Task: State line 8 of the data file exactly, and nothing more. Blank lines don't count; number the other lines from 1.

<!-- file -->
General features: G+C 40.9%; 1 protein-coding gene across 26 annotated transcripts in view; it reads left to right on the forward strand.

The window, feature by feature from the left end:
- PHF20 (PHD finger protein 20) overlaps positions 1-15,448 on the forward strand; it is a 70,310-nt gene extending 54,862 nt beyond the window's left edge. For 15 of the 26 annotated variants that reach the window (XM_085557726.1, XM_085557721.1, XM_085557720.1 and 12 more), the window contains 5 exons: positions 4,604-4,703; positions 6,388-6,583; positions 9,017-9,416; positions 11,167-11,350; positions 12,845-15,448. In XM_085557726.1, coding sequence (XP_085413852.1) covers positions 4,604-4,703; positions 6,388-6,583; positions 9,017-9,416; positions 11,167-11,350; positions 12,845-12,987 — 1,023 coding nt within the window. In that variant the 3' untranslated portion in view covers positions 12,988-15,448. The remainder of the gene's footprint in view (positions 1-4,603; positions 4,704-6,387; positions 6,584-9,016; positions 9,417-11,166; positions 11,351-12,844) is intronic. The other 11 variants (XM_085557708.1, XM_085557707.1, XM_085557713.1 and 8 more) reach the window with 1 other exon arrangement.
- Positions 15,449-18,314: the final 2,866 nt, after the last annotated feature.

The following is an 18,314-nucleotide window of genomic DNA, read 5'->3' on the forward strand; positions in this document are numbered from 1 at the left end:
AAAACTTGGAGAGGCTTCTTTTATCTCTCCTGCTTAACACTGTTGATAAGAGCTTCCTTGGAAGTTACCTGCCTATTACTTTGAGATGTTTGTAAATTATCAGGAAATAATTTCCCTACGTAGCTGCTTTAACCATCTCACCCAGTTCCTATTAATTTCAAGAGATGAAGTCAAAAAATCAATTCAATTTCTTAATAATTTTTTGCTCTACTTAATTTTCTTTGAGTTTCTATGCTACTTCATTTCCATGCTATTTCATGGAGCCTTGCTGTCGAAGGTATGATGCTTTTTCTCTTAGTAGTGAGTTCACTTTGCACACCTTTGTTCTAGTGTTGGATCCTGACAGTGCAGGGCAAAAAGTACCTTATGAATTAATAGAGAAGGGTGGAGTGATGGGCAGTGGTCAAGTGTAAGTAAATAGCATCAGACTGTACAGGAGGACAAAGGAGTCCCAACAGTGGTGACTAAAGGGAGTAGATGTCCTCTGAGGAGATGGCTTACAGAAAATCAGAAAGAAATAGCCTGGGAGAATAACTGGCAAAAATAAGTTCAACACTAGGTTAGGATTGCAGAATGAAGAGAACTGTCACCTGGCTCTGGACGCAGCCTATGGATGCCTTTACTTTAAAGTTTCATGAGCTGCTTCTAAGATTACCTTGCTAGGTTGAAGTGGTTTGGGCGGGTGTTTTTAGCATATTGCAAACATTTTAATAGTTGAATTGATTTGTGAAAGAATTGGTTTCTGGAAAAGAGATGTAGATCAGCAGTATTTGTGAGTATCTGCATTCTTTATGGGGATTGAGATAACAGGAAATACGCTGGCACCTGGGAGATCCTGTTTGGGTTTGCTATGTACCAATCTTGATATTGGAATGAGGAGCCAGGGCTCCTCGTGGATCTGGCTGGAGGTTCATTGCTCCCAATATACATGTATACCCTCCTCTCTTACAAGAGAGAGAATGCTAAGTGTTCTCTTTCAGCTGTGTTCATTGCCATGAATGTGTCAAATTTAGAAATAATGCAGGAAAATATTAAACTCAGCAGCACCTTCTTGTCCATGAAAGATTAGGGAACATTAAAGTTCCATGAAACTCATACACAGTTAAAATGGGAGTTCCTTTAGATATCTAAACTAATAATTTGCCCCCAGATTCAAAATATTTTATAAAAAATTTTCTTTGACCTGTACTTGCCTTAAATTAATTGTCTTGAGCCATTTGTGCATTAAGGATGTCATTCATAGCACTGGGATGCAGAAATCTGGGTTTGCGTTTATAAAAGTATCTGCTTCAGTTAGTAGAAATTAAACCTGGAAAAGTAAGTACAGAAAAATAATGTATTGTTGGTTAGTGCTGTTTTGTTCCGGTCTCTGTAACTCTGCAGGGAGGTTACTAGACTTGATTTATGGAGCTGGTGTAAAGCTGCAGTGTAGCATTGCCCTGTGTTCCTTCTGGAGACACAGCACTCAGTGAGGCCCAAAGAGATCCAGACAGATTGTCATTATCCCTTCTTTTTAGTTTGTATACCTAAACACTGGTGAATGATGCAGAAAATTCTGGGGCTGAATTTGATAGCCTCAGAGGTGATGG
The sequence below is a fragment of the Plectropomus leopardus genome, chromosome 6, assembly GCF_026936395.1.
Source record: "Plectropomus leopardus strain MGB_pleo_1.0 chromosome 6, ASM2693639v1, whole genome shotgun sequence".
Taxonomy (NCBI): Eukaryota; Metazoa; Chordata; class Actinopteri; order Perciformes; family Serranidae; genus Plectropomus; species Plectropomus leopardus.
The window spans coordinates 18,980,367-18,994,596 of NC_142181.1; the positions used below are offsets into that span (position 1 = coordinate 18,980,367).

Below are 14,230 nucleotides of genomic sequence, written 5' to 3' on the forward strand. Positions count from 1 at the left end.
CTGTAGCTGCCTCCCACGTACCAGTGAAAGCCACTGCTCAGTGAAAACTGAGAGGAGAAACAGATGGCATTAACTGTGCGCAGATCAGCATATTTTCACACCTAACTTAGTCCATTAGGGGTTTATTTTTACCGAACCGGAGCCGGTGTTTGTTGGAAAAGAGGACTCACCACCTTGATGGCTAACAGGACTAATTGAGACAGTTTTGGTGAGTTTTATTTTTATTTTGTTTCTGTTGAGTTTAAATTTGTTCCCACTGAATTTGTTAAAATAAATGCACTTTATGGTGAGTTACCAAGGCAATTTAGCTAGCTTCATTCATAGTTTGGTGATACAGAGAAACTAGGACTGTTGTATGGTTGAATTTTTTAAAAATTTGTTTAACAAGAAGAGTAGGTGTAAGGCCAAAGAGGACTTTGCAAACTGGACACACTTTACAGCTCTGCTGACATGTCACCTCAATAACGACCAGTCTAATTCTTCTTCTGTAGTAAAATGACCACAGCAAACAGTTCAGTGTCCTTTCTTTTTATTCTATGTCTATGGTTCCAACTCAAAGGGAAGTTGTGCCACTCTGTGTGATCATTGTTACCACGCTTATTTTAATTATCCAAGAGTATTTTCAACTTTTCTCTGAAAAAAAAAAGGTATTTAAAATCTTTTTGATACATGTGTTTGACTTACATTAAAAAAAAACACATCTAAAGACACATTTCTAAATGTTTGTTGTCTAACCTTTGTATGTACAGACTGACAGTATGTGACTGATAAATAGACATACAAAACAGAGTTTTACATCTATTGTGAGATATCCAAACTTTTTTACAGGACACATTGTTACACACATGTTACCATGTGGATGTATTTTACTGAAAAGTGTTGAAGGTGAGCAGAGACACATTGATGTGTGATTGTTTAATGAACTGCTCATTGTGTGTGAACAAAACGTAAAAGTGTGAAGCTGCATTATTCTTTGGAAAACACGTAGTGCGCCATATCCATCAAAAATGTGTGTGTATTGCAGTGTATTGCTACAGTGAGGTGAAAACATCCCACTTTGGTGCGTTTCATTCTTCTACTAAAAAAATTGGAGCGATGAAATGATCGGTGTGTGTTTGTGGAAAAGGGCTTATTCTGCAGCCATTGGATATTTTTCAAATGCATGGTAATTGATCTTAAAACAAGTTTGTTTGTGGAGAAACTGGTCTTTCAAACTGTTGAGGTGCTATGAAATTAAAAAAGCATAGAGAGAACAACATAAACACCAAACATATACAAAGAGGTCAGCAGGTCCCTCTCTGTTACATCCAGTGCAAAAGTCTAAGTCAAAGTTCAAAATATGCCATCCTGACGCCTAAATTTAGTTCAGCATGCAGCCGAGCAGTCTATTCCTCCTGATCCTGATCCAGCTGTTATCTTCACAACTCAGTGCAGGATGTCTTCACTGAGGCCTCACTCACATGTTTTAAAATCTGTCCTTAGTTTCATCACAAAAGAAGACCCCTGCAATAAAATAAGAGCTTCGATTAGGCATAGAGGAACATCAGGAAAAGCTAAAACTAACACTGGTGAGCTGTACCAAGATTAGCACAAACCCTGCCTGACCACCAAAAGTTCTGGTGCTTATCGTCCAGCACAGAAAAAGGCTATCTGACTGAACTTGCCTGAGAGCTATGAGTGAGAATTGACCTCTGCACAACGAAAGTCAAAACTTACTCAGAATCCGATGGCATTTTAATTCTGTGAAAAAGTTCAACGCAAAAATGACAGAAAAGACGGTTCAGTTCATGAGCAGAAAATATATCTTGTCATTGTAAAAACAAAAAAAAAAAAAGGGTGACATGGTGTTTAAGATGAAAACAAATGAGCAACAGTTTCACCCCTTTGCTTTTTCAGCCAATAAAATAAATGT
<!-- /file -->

Source record: "Plectropomus leopardus strain MGB_pleo_1.0 chromosome 6, ASM2693639v1, whole genome shotgun sequence".